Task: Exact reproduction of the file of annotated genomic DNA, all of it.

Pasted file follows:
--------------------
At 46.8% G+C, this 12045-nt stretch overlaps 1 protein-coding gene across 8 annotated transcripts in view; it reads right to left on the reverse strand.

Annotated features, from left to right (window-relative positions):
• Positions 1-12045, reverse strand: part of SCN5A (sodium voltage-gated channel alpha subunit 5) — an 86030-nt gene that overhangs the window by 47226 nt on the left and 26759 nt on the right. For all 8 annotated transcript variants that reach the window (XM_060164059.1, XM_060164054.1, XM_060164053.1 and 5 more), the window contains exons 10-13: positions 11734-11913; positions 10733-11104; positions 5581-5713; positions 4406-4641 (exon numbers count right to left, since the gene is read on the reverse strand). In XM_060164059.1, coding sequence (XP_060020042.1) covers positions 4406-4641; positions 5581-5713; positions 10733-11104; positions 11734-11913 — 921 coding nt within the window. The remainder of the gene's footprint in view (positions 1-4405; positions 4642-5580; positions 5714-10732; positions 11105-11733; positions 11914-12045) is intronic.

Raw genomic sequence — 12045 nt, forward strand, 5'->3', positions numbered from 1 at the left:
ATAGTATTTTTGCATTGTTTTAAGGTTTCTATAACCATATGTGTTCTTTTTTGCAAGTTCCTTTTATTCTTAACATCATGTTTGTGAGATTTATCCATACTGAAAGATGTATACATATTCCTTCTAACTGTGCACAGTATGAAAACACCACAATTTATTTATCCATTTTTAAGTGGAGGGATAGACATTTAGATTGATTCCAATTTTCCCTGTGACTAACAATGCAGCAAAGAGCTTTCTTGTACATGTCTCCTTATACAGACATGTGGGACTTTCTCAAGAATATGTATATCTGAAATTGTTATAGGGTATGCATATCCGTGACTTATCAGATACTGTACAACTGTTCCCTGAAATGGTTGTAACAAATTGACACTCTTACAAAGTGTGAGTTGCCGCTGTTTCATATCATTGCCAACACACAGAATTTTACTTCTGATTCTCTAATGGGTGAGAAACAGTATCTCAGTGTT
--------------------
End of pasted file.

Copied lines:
At 46.8% G+C, this 12045-nt stretch overlaps 1 protein-coding gene across 8 annotated transcripts in view; it reads right to left on the reverse strand.

Annotated features, from left to right (window-relative positions):
• Positions 1-12045, reverse strand: part of SCN5A (sodium voltage-gated channel alpha subunit 5) — an 86030-nt gene that overhangs the window by 47226 nt on the left and 26759 nt on the right. For all 8 annotated transcript variants that reach the window (XM_060164059.1, XM_060164054.1, XM_060164053.1 and 5 more), the window contains exons 10-13: positions 11734-11913; positions 10733-11104; positions 5581-5713; positions 4406-4641 (exon numbers count right to left, since the gene is read on the reverse strand). In XM_060164059.1, coding sequence (XP_060020042.1) covers positions 4406-4641; positions 5581-5713; positions 10733-11104; positions 11734-11913 — 921 coding nt within the window. The remainder of the gene's footprint in view (positions 1-4405; positions 4642-5580; positions 5714-10732; positions 11105-11733; positions 11914-12045) is intronic.

Raw genomic sequence — 12045 nt, forward strand, 5'->3', positions numbered from 1 at the left:
ATAGTATTTTTGCATTGTTTTAAGGTTTCTATAACCATATGTGTTCTTTTTTGCAAGTTCCTTTTATTCTTAACATCATGTTTGTGAGATTTATCCATACTGAAAGATGTATACATATTCCTTCTAACTGTGCACAGTATGAAAACACCACAATTTATTTATCCATTTTTAAGTGGAGGGATAGACATTTAGATTGATTCCAATTTTCCCTGTGACTAACAATGCAGCAAAGAGCTTTCTTGTACATGTCTCCTTATACAGACATGTGGGACTTTCTCAAGAATATGTATATCTGAAATTGTTATAGGGTATGCATATCCGTGACTTATCAGATACTGTACAACTGTTCCCTGAAATGGTTGTAACAAATTGACACTCTTACAAAGTGTGAGTTGCCGCTGTTTCATATCATTGCCAACACACAGAATTTTACTTCTGATTCTCTAATGGGTGAGAAACAGTATCTCAGTGTT